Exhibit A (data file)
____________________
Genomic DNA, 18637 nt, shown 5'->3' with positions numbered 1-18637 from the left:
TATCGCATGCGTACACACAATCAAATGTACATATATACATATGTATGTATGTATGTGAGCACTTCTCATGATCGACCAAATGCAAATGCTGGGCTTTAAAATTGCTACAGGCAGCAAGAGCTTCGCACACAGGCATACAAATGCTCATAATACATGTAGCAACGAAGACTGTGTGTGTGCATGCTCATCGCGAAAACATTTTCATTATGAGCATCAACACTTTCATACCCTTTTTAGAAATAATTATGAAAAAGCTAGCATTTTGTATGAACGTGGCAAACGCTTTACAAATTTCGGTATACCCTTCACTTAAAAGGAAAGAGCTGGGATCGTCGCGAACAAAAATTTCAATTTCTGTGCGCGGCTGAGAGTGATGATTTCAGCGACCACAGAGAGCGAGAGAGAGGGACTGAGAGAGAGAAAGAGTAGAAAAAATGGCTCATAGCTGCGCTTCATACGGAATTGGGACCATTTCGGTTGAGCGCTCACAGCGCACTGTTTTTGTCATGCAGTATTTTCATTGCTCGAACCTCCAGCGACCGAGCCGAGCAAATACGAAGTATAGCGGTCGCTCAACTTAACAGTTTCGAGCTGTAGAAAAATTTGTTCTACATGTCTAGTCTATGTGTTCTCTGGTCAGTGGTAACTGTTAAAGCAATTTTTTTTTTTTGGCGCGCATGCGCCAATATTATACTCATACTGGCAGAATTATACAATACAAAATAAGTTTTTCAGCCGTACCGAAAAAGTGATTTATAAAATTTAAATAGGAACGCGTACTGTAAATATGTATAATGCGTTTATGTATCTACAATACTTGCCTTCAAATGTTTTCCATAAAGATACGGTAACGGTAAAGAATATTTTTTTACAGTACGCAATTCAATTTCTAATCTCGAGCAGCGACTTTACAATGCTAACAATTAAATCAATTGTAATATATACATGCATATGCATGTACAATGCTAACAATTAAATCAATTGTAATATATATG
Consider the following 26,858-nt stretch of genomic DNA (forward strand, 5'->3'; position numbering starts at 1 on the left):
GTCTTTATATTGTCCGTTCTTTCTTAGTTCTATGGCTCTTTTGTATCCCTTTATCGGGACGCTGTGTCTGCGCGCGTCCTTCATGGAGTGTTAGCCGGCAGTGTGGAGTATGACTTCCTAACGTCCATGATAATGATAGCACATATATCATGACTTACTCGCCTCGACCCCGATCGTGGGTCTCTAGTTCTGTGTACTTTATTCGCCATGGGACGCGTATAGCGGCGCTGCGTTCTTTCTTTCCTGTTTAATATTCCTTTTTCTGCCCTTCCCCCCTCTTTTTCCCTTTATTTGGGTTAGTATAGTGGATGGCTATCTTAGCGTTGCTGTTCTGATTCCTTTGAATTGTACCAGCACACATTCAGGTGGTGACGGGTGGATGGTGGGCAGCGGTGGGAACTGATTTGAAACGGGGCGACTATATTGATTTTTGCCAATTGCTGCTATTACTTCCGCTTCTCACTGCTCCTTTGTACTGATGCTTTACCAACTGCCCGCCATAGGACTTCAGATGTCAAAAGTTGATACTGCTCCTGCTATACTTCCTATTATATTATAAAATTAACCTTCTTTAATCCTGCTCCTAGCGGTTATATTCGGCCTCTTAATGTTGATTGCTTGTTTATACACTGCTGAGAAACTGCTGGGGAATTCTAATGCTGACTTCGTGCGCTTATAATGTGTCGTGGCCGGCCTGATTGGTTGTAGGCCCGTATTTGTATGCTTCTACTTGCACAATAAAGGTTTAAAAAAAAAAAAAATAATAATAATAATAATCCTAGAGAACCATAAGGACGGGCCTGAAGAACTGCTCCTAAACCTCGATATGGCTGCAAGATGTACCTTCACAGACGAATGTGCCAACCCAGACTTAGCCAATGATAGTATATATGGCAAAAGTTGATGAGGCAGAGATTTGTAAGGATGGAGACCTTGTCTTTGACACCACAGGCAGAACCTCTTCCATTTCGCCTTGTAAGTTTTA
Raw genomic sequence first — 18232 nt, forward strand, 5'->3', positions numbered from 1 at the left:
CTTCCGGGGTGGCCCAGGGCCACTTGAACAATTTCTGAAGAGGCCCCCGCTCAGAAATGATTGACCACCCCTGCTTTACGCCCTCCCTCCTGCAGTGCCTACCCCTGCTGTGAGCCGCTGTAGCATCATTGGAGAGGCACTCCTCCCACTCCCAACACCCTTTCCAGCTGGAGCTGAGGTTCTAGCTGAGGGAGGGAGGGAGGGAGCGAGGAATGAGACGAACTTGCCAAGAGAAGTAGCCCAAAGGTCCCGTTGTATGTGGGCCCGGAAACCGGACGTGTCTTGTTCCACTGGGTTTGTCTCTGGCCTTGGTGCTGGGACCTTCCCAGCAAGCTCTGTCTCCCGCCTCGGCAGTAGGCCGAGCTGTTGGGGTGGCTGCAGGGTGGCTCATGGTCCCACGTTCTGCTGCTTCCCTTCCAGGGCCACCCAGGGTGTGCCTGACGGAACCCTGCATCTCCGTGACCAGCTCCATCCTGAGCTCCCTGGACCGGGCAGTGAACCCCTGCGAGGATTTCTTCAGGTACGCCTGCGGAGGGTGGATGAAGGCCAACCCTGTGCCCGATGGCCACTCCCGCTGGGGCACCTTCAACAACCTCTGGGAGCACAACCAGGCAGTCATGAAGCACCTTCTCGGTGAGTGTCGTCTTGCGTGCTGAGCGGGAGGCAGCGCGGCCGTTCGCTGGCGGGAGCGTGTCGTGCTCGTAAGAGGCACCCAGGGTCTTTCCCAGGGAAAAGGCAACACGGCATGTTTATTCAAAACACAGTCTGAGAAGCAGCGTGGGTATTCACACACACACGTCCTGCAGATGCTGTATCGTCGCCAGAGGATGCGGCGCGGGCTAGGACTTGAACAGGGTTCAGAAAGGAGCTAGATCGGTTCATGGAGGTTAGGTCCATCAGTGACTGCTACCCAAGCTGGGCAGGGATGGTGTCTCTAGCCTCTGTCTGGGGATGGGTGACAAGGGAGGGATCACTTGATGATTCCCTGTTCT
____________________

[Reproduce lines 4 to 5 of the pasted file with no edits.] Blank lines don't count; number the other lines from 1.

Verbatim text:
GTCTTTATATTGTCCGTTCTTTCTTAGTTCTATGGCTCTTTTGTATCCCTTTATCGGGACGCTGTGTCTGCGCGCGTCCTTCATGGAGTGTTAGCCGGCAGTGTGGAGTATGACTTCCTAACGTCCATGATAATGATAGCACATATATCATGACTTACTCGCCTCGACCCCGATCGTGGGTCTCTAGTTCTGTGTACTTTATTCGCCATGGGACGCGTATAGCGGCGCTGCGTTCTTTCTTTCCTGTTTAATATTCCTTTTTCTGCCCTTCCCCCCTCTTTTTCCCTTTATTTGGGTTAGTATAGTGGATGGCTATCTTAGCGTTGCTGTTCTGATTCCTTTGAATTGTACCAGCACACATTCAGGTGGTGACGGGTGGATGGTGGGCAGCGGTGGGAACTGATTTGAAACGGGGCGACTATATTGATTTTTGCCAATTGCTGCTATTACTTCCGCTTCTCACTGCTCCTTTGTACTGATGCTTTACCAACTGCCCGCCATAGGACTTCAGATGTCAAAAGTTGATACTGCTCCTGCTATACTTCCTATTATATTATAAAATTAACCTTCTTTAATCCTGCTCCTAGCGGTTATATTCGGCCTCTTAATGTTGATTGCTTGTTTATACACTGCTGAGAAACTGCTGGGGAATTCTAATGCTGACTTCGTGCGCTTATAATGTGTCGTGGCCGGCCTGATTGGTTGTAGGCCCGTATTTGTATGCTTCTACTTGCACAATAAAGGTTTAAAAAAAAAAAAAATAATAATAATAATAATCCTAGAGAACCATAAGGACGGGCCTGAAGAACTGCTCCTAAACCTCGATATGGCTGCAAGATGTACCTTCACAGACGAATGTGCCAACCCAGACTTAGCCAATGATAGTATATATGGCAAAAGTTGATGAGGCAGAGATTTGTAAGGATGGAGACCTTGTCTTTGACACCACAGGCAGAACCTCTTCCATTTCGCCTTGTAAGTTTTA
Raw genomic sequence first — 18232 nt, forward strand, 5'->3', positions numbered from 1 at the left: